Alfred E. Neuman

Cartoon Character

Born: November 1955
Birthplace: New York, New York
Best known as: MAD magazine's "What -- Me Worry?" kid
Alfred E. Neuman is the gap-toothed, goofy-grinned icon of MAD magazine, the humor and satire comics magazine founded by William M. Gaines in 1952. The origins of the image are a mystery, but the name and the face were first paired in 1955, in issue number 29 (previously he had been called Melvin Coznowski and Mel Haney). In 1956 artist Norman Mingo painted the standard for the now-familiar face that has, in various guises, graced the cover of MAD ever since, with the accompanying motto, "What -- Me Worry?" In the '60s lawsuits over the use of the image were unsuccessful after MAD demonstrated that the face had been used for a variety of purposes since as early as the 19th century. In the late 1990s the publishers of MAD broke tradition and allowed the image to appear in advertising, a favorite target of the magazine's lampoons since its inception. An archetype of the carefree idiot, Neuman has since appeared in ads for computer gear, instant orange drink, milk and clothing.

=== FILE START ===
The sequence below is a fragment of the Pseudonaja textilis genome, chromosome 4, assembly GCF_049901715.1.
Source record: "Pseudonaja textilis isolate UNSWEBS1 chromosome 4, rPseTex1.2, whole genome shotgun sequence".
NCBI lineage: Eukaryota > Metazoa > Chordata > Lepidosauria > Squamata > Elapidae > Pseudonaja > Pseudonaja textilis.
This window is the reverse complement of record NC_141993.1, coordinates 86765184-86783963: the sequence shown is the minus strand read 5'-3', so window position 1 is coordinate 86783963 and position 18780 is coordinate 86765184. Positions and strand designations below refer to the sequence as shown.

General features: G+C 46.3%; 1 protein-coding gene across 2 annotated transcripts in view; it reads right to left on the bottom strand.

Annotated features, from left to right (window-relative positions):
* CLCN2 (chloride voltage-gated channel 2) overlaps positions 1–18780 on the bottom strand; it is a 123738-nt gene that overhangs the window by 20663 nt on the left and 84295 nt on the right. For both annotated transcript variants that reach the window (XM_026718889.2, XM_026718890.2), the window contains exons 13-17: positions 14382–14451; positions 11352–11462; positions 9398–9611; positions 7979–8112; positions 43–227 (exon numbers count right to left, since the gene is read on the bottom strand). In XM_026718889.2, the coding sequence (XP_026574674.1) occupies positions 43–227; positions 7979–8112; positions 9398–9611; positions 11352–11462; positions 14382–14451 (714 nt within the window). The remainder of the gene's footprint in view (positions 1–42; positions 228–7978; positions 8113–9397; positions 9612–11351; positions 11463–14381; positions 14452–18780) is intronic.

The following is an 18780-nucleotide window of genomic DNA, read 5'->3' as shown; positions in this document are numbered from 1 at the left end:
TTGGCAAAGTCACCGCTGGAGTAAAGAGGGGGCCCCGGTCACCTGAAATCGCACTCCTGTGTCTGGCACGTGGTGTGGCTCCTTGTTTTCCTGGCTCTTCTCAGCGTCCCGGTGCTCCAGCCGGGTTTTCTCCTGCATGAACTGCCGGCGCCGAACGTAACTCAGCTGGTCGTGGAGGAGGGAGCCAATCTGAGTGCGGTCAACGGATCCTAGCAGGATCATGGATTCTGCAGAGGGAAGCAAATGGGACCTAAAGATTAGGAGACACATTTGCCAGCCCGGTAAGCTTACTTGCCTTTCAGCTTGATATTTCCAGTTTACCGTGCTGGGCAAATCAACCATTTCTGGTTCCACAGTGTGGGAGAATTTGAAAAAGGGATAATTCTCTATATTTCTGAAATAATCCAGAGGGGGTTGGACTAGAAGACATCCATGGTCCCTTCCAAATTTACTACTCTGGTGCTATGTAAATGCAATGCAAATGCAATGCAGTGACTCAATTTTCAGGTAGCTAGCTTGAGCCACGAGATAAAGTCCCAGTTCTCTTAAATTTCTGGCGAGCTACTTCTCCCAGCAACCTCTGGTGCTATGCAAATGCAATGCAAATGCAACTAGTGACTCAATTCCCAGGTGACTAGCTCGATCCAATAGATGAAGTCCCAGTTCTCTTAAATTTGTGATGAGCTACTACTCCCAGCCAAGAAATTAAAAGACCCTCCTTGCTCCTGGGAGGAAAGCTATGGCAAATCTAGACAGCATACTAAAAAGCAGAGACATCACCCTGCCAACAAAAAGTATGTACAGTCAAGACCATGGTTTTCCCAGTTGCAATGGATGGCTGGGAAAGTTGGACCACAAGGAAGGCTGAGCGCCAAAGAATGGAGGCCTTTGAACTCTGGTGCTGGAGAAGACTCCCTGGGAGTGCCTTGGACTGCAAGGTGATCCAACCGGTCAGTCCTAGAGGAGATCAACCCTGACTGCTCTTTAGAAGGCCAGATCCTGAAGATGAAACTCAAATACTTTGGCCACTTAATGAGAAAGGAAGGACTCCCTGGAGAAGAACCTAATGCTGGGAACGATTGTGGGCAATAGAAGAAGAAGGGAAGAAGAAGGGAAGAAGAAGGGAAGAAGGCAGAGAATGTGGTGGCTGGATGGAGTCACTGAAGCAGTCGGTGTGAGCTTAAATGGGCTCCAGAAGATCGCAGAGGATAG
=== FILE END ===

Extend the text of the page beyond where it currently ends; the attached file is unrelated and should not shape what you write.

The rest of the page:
Extra credit: A running joke since 1956 has been Neuman's campaign for the U.S. presidency and his slogan: "You could do worse, and always have!"... In 2000 a depiction of Neuman as George W. Bush became a popular poster and tee-shirt... Those on the list of Neuman lookalikes include The Yellow Kid, Prince Charles and ABC newsman Ted Koppel.

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